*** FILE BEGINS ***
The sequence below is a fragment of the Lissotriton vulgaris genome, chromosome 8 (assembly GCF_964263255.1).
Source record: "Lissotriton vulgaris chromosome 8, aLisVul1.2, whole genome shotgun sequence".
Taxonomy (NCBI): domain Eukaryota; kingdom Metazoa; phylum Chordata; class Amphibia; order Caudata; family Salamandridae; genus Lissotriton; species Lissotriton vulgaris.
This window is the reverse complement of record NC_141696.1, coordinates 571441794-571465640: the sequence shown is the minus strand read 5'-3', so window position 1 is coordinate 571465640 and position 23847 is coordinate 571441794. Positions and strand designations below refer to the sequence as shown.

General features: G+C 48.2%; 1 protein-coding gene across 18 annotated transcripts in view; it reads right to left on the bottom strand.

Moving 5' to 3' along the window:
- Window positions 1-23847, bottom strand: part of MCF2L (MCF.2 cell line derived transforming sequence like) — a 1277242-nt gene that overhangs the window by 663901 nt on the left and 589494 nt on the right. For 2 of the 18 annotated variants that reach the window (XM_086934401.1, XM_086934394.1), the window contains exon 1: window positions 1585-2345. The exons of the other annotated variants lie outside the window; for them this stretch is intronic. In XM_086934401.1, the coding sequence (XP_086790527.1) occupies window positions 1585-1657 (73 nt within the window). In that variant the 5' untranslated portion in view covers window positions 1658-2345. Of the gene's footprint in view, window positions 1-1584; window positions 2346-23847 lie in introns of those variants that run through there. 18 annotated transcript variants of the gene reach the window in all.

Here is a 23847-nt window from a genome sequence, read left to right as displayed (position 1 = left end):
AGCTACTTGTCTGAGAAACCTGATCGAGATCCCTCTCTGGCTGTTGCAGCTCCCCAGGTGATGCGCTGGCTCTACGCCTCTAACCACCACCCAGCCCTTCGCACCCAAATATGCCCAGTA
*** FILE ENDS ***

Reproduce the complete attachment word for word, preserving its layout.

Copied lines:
The sequence below is a fragment of the Lissotriton vulgaris genome, chromosome 8 (assembly GCF_964263255.1).
Source record: "Lissotriton vulgaris chromosome 8, aLisVul1.2, whole genome shotgun sequence".
Taxonomy (NCBI): domain Eukaryota; kingdom Metazoa; phylum Chordata; class Amphibia; order Caudata; family Salamandridae; genus Lissotriton; species Lissotriton vulgaris.
This window is the reverse complement of record NC_141696.1, coordinates 571441794-571465640: the sequence shown is the minus strand read 5'-3', so window position 1 is coordinate 571465640 and position 23847 is coordinate 571441794. Positions and strand designations below refer to the sequence as shown.

General features: G+C 48.2%; 1 protein-coding gene across 18 annotated transcripts in view; it reads right to left on the bottom strand.

Moving 5' to 3' along the window:
- Window positions 1-23847, bottom strand: part of MCF2L (MCF.2 cell line derived transforming sequence like) — a 1277242-nt gene that overhangs the window by 663901 nt on the left and 589494 nt on the right. For 2 of the 18 annotated variants that reach the window (XM_086934401.1, XM_086934394.1), the window contains exon 1: window positions 1585-2345. The exons of the other annotated variants lie outside the window; for them this stretch is intronic. In XM_086934401.1, the coding sequence (XP_086790527.1) occupies window positions 1585-1657 (73 nt within the window). In that variant the 5' untranslated portion in view covers window positions 1658-2345. Of the gene's footprint in view, window positions 1-1584; window positions 2346-23847 lie in introns of those variants that run through there. 18 annotated transcript variants of the gene reach the window in all.

Here is a 23847-nt window from a genome sequence, read left to right as displayed (position 1 = left end):
AGCTACTTGTCTGAGAAACCTGATCGAGATCCCTCTCTGGCTGTTGCAGCTCCCCAGGTGATGCGCTGGCTCTACGCCTCTAACCACCACCCAGCCCTTCGCACCCAAATATGCCCAGTA